Aux Agapes is a new French restaurant on Third Road Pattaya. We walked in and a very French voice asked “Parlez vous Francais?” “Un peu, a l’ecole,” I replied. “No problems,” he said, “I speak English too.” And that was our introduction to the six days old Aux Agapes (pronounced “Oh zagap”) and the French owner/chef Christian.
Chef Christian has been some years in Thailand and speaks Thai as well as his native French and English. He is very well experienced having been an executive chef for a Michelin starred restaurant in France, and having had eight restaurants in Thailand at one stage.
His cuisine he describes as French, more in the Escoffier tradition and not “Cro Magnon” cooking, describing food with no soul.
It was not difficult to find Aux Agapes, being a little past and on the same side of Third Road as the New York Pizza House, with Soi Lengkee almost opposite. There is limited parking in front of Aux Agapes, but plenty kerbside on Third Road.
The décor is very pleasant with outsize regency stripes both inside and out. Starched white tablecloths and superb quality crockery and cutlery make for elegant table settings. Add in large tables and very comfortable chairs with the correct chair to tabletop height and you have the correct ambience for leisurely dining.
A central point in any French bar is Ricard (known as “yellow”, Christian told me) and I started with one to sip while perusing the menu (which is in French, English and Thai). Christian also pointed out that everything is done ‘in house’, even the nutty nougat (and more on that later).
The wine list is not all French as you might have supposed. Red and white by the glass (B. 140-180) from Chile, a bottle of Eaglehawk (Australia Wolf Blass) is B. 1290, with many others around that price. Local beers (B. 70-90) and Ricard B. 120.
The first page of the menu covers Starters and Salads (B. 160-280) with a Lyonnaise green salad at the lower end, and seafood in a puff pastry in a creamy calvados sauce at the top end.
“Plates de la Mer” are up next with several ways of presenting seafood (B. 240-640), including a salmon fillet, cooked in foil with herbs and soft spices and mashed potatoes (B. 390).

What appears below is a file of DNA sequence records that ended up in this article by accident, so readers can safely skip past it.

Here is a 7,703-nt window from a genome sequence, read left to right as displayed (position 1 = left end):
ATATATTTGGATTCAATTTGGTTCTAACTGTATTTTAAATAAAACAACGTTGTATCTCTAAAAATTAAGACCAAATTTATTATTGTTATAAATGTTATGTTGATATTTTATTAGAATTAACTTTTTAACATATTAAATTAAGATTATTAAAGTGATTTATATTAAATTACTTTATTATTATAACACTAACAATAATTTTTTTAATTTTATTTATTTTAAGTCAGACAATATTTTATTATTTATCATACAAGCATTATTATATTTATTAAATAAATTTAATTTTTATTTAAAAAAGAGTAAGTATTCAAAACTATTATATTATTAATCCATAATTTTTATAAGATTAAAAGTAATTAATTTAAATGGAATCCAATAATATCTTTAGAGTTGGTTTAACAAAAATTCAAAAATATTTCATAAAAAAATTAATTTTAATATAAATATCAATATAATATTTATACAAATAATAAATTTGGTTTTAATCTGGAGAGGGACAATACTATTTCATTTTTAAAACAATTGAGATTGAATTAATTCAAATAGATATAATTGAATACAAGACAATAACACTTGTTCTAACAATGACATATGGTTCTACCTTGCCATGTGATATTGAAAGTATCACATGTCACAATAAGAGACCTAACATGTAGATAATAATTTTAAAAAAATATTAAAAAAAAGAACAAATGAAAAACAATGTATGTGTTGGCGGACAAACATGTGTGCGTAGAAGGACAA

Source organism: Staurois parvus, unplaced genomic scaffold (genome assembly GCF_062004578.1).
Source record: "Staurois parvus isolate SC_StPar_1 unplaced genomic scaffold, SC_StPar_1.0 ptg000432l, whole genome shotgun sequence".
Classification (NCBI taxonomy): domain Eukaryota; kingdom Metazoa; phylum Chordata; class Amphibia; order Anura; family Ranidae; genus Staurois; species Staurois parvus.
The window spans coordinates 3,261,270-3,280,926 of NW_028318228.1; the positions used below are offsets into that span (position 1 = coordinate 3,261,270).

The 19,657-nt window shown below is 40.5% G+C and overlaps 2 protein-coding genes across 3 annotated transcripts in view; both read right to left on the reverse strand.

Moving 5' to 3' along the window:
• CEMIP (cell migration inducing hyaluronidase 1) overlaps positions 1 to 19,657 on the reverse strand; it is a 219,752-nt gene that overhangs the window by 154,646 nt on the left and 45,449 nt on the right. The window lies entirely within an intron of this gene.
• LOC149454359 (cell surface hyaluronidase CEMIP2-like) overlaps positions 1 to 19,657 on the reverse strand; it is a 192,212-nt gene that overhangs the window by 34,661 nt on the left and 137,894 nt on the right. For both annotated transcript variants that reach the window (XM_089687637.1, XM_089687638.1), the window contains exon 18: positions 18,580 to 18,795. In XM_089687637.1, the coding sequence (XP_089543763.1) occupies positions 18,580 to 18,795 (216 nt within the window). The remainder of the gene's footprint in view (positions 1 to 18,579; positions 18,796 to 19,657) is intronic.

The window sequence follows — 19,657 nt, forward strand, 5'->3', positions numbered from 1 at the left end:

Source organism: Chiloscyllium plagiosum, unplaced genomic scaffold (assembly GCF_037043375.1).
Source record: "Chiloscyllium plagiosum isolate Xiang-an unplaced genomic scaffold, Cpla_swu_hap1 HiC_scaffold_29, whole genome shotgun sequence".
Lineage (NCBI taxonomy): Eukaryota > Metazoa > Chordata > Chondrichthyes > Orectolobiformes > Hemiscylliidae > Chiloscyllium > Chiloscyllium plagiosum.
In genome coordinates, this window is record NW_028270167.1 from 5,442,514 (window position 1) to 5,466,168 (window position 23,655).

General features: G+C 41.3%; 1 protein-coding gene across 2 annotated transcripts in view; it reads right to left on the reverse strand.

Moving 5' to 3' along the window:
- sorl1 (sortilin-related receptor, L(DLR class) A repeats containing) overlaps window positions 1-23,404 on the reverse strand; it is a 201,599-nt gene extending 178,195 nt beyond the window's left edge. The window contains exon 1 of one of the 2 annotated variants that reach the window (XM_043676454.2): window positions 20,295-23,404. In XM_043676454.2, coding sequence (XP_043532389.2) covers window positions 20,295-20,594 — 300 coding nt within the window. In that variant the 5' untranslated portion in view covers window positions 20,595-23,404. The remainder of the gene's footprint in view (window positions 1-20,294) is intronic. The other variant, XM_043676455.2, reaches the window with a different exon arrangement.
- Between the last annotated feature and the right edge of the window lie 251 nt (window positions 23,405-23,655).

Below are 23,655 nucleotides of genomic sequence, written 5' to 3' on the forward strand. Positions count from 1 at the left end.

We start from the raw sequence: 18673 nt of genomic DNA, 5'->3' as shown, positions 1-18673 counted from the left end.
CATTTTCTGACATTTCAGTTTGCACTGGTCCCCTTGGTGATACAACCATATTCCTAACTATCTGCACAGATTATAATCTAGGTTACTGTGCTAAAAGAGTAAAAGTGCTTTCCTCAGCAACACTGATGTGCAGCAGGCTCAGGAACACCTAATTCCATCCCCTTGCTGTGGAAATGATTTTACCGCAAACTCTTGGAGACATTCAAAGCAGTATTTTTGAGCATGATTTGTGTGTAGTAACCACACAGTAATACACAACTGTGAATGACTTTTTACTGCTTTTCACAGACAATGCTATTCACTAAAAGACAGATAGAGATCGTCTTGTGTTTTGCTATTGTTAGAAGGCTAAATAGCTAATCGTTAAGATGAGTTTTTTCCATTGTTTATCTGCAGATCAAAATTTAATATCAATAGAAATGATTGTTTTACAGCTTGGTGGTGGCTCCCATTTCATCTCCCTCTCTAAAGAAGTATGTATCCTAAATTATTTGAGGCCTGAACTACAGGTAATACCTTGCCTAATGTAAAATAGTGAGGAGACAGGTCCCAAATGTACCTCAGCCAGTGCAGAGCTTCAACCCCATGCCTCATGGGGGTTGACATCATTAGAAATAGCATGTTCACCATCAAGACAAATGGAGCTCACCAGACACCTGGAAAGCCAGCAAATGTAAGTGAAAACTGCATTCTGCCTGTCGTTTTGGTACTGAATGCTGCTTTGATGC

Soups and Foie gras are represented with the pan-fried duck foie gras with homemade gingerbread and wild honey caramel sauce.
Next up are a couple of pages for the carnivores. Most items are around B. 400. Duck dishes at the low end, such as orange braised duck legs, with imported rib eye near the top at B. 690. There are even choices such as wild pig in pepper sauce (B. 350). With your selection you get a choice of six sauces and four styles of potato.
Desserts are B. 140-180 including the home made nougat, which was just exceptional, though Christian did have to talk us into it, as we really were full.
I began with a French onion soup, hot to the table, with a dish of parmesan on the side. Madame had gone for the red tuna carpaccio and this was a superb starter. For our mains, I had the Coq au vin, and Madame the fillet of salmon. Both dishes were very good and cooked to perfection. Escoffier would have been pleased!
We had a most enjoyable evening at Aux Agapes, and we are sure you will too. The traditional French cuisine is always a pleasure, and with the prices not over the top in any way (a 400 gm Chateaubriand was the most expensive dish you could order at B. 790) and an extensive menu, there will be something for everyone. The portion sizes are also generous. This restaurant will quickly become a favorite for all those who like to savor a good meal and discuss the future of the world.
Definitely worth a visit.
Aux Agapes, 340/22-23, Third Road, open seven days, 12-3 p.m. for lunch and 6 p.m. until late for dinner. Parking in front of the restaurant or on-street parking Third Road or behind the restaurant for a small fee which Christian will refund, tel 082 539 9655.